A number of different techniques are available for carrier detection. Linkage analysis using DNA polymorphisms to track defective FVIII or FIX genes is possible in large families. Use of intragenic polymorphisms in both the FVIII and FIX genes allows precise detection of carrier females in most families studied. In persons with hemophilia A, the FVIII gene inversion can be tested for by Southern blotting.
If the gene defect in the family is not known, the inversion mutation in an affected male is generally sought first, as this mutation accounts for at least 20 percent of all cases of hemophilia A, and the test is relatively simple to perform. Although more time-consuming, point-mutation screening also can be done, using a variety of methods. For researchers working on the FVIII or FIX genes, there are sites on the Internet that are valuable resources, as they contain regularly updated listings of all reported mutations in each of these genes, and other useful information.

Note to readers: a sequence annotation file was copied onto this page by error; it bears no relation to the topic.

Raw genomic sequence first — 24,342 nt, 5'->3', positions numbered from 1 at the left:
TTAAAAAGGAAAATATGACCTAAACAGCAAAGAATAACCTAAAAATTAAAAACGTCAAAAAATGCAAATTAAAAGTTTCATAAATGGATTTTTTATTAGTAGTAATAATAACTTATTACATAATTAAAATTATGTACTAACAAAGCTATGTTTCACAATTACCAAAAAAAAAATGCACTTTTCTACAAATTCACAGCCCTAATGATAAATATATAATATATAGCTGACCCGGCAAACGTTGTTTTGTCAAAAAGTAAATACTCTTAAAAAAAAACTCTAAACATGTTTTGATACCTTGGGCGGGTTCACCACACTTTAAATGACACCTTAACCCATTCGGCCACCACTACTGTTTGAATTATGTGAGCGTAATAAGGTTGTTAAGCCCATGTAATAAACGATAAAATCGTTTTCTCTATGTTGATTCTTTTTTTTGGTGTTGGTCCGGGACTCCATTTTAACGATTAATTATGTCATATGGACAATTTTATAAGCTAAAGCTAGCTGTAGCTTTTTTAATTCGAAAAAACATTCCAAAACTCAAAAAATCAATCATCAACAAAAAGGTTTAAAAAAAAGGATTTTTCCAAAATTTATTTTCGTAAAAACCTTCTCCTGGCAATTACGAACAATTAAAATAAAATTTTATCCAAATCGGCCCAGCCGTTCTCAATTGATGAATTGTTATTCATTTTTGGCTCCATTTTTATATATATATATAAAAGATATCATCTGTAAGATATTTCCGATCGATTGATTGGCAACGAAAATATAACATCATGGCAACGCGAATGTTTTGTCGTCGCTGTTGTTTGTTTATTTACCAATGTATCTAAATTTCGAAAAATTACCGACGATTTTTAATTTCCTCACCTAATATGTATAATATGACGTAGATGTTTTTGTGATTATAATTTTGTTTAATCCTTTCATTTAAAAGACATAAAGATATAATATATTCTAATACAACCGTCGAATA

Because of a high mutation rate, approximately one-third of infants found to have hemophilia A or B have no family history of the disorder, the condition having occurred spontaneously. However, hemophilia is genetically transmitted to future generations.
Was this article helpful?